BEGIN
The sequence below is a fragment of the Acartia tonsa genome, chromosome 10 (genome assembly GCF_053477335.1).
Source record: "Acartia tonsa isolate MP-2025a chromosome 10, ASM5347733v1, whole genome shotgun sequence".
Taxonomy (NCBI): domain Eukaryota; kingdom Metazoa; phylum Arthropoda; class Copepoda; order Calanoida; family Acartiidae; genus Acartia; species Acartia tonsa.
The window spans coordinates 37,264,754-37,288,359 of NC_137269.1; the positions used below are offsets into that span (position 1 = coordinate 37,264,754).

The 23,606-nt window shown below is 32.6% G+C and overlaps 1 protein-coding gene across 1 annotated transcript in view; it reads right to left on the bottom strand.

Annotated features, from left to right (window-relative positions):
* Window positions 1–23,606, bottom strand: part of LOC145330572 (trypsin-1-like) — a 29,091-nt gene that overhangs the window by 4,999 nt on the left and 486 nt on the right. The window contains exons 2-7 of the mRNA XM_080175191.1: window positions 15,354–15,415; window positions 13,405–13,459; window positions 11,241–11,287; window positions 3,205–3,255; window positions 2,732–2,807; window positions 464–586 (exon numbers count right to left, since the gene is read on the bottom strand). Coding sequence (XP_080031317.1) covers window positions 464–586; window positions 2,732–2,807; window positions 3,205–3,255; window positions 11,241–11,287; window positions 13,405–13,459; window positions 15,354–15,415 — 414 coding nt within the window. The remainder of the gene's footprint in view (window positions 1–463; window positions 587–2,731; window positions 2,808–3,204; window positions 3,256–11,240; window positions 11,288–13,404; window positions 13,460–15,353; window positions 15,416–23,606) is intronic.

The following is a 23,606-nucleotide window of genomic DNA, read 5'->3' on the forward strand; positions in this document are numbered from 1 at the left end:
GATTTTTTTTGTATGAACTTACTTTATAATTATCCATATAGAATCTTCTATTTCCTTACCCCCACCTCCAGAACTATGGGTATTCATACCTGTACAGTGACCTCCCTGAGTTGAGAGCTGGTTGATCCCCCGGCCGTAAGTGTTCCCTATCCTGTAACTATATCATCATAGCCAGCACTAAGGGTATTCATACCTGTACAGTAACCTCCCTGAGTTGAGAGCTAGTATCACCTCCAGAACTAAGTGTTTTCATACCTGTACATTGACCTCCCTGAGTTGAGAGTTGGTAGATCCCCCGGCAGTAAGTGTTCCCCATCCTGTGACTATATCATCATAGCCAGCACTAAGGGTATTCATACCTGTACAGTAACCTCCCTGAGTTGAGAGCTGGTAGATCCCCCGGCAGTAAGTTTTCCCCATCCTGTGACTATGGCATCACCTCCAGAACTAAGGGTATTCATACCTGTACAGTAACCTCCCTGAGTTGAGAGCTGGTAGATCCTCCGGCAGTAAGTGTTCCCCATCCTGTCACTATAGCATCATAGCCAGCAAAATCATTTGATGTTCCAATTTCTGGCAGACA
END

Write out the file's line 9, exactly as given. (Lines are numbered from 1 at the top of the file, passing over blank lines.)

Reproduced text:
GATTTTTTTTGTATGAACTTACTTTATAATTATCCATATAGAATCTTCTATTTCCTTACCCCCACCTCCAGAACTATGGGTATTCATACCTGTACAGTGACCTCCCTGAGTTGAGAGCTGGTTGATCCCCCGGCCGTAAGTGTTCCCTATCCTGTAACTATATCATCATAGCCAGCACTAAGGGTATTCATACCTGTACAGTAACCTCCCTGAGTTGAGAGCTAGTATCACCTCCAGAACTAAGTGTTTTCATACCTGTACATTGACCTCCCTGAGTTGAGAGTTGGTAGATCCCCCGGCAGTAAGTGTTCCCCATCCTGTGACTATATCATCATAGCCAGCACTAAGGGTATTCATACCTGTACAGTAACCTCCCTGAGTTGAGAGCTGGTAGATCCCCCGGCAGTAAGTTTTCCCCATCCTGTGACTATGGCATCACCTCCAGAACTAAGGGTATTCATACCTGTACAGTAACCTCCCTGAGTTGAGAGCTGGTAGATCCTCCGGCAGTAAGTGTTCCCCATCCTGTCACTATAGCATCATAGCCAGCAAAATCATTTGATGTTCCAATTTCTGGCAGACA